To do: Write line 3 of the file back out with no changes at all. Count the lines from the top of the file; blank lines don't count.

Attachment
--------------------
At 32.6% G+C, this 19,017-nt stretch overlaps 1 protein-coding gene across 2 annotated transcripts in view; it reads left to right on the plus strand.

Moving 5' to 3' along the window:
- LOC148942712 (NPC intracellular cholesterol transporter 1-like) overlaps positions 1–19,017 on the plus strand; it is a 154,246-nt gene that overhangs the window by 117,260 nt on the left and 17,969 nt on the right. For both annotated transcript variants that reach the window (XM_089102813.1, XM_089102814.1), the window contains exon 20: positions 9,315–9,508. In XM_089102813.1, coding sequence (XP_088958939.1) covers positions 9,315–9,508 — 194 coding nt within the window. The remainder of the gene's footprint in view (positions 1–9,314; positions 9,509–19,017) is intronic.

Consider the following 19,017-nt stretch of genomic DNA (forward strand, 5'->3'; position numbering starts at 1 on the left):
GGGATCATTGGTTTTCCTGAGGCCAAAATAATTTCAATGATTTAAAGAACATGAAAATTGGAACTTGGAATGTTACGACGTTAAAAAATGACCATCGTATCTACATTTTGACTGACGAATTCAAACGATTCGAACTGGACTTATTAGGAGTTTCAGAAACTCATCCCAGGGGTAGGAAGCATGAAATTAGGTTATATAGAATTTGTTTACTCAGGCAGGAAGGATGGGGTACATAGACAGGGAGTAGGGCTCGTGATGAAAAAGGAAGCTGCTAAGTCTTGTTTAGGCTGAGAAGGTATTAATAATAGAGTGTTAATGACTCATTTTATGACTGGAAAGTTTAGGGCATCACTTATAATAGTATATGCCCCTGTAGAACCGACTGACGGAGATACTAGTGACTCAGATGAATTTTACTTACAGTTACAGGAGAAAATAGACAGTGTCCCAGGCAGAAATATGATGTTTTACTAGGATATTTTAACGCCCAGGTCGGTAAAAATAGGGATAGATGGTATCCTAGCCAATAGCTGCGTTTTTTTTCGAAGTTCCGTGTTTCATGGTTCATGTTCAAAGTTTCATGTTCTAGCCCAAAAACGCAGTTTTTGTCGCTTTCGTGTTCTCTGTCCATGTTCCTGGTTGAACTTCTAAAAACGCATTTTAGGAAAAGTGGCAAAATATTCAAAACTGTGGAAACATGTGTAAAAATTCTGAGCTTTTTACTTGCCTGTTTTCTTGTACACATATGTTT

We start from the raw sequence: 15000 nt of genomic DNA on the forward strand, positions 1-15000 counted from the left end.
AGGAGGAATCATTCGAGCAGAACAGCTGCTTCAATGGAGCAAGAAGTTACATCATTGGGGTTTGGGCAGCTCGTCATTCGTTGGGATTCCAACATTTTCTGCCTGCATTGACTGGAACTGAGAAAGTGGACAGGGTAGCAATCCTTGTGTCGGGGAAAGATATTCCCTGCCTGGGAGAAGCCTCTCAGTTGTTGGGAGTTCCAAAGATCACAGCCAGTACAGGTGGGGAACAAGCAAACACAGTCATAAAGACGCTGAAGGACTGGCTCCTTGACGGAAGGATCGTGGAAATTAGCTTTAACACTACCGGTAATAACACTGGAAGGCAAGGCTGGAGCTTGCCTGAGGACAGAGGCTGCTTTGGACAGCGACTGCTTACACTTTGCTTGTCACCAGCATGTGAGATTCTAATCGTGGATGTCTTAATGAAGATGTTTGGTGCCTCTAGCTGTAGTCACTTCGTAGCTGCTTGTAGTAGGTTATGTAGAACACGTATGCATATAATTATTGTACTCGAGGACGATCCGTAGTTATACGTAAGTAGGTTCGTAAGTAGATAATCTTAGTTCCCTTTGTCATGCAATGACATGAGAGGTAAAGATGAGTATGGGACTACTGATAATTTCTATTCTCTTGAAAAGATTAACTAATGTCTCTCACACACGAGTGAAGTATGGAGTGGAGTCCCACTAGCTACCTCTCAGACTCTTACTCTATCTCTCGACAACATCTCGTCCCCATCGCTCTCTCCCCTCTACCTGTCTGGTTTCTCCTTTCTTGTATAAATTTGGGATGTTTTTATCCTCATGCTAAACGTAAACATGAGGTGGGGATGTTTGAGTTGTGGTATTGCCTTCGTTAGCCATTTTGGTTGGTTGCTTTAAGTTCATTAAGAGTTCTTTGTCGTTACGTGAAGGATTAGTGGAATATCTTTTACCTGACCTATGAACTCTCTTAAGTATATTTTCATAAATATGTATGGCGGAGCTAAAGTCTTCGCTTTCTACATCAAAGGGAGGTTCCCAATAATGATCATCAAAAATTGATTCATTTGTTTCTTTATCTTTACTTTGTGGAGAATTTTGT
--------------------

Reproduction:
- LOC148942712 (NPC intracellular cholesterol transporter 1-like) overlaps positions 1–19,017 on the plus strand; it is a 154,246-nt gene that overhangs the window by 117,260 nt on the left and 17,969 nt on the right. For both annotated transcript variants that reach the window (XM_089102813.1, XM_089102814.1), the window contains exon 20: positions 9,315–9,508. In XM_089102813.1, coding sequence (XP_088958939.1) covers positions 9,315–9,508 — 194 coding nt within the window. The remainder of the gene's footprint in view (positions 1–9,314; positions 9,509–19,017) is intronic.